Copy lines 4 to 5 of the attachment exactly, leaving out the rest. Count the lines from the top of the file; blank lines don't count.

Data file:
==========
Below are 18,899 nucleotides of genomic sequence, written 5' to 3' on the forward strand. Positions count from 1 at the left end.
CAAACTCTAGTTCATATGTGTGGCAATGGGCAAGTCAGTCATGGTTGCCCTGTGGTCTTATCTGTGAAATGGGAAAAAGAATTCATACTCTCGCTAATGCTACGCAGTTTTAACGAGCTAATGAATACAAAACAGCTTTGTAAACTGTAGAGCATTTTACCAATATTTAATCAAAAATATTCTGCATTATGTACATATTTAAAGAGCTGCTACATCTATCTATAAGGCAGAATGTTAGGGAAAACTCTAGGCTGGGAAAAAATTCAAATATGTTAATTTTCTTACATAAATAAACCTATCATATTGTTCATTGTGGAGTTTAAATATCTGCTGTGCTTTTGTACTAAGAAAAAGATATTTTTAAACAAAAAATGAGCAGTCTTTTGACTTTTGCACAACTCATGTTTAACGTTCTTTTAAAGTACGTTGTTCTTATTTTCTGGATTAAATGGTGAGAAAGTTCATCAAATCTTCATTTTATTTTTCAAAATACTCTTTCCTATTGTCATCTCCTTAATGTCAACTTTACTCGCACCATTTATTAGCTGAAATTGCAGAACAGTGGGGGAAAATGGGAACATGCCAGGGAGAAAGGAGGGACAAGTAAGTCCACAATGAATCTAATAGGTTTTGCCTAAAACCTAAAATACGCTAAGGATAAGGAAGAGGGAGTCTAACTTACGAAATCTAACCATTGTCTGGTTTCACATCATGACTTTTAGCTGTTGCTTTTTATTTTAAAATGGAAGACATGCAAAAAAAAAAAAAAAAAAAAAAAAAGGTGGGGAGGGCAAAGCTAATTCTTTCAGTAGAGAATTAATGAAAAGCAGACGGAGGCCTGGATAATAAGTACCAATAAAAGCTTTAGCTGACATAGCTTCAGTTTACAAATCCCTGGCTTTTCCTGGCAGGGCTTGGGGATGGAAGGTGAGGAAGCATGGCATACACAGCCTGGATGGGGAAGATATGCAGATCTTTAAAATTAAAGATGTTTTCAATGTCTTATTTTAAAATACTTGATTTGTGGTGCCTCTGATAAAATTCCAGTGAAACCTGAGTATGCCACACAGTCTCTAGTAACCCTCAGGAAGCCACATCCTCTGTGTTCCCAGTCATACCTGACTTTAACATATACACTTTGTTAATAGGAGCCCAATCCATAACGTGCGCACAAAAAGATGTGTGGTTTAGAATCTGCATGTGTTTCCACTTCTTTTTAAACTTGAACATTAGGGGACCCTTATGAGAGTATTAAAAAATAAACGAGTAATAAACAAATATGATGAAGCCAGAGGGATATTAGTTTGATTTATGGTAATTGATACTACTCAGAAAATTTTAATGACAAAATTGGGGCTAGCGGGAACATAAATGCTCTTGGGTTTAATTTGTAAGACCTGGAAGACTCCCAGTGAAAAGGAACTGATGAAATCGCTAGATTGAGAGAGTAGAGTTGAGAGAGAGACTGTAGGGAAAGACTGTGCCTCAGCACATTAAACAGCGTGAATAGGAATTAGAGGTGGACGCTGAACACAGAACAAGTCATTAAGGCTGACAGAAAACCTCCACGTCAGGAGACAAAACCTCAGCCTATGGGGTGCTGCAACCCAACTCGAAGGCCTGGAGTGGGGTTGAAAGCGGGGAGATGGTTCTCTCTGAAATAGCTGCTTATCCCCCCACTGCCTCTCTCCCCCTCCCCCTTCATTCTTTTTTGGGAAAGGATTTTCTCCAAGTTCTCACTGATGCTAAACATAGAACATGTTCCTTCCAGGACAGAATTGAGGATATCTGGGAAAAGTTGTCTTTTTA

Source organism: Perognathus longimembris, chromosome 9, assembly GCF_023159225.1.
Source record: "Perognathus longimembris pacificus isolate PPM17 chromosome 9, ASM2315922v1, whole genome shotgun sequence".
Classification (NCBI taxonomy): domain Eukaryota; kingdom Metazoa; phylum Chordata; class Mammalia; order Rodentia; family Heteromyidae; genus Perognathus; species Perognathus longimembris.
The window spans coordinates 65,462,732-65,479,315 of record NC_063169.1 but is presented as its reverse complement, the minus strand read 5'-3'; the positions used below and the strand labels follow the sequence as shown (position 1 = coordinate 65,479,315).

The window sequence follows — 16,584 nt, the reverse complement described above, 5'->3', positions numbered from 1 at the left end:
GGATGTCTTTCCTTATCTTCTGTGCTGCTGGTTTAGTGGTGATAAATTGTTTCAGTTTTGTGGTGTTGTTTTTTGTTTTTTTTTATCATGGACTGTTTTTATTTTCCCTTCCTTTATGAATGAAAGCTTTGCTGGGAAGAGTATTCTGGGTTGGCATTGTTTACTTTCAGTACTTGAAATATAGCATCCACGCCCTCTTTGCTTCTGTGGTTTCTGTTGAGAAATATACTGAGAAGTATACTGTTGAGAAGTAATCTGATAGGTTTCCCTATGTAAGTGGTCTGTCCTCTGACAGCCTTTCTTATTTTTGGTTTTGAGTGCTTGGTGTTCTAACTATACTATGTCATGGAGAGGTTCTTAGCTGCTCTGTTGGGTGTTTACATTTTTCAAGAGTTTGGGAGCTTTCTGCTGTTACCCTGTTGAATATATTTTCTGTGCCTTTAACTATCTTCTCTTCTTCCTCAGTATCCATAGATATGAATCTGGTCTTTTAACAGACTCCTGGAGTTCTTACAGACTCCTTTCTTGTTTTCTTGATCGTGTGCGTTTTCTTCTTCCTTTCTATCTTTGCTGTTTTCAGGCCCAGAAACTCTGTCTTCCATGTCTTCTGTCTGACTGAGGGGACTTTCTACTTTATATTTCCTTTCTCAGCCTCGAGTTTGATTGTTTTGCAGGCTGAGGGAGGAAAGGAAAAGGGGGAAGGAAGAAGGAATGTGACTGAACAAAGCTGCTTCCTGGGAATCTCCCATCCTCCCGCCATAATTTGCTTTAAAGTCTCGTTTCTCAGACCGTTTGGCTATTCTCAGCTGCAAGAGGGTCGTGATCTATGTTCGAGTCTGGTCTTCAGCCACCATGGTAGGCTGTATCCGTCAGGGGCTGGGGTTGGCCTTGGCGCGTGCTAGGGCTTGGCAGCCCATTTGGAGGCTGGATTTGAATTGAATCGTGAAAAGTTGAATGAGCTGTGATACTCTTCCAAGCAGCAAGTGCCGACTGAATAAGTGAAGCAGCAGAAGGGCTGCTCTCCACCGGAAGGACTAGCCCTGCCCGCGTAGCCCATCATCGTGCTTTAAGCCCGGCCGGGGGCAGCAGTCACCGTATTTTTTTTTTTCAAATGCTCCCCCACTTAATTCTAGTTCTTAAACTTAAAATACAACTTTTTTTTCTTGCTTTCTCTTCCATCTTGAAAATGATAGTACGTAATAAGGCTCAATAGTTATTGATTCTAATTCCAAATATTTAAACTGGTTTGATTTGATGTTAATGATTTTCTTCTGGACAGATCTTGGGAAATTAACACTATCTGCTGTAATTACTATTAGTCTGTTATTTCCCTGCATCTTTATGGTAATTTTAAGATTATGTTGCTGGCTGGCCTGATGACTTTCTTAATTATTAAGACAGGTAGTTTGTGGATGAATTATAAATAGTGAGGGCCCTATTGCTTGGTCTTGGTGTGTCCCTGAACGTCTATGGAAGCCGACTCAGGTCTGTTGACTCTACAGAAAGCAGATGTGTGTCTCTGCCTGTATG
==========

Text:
Source record: "Perognathus longimembris pacificus isolate PPM17 chromosome 9, ASM2315922v1, whole genome shotgun sequence".
Classification (NCBI taxonomy): domain Eukaryota; kingdom Metazoa; phylum Chordata; class Mammalia; order Rodentia; family Heteromyidae; genus Perognathus; species Perognathus longimembris.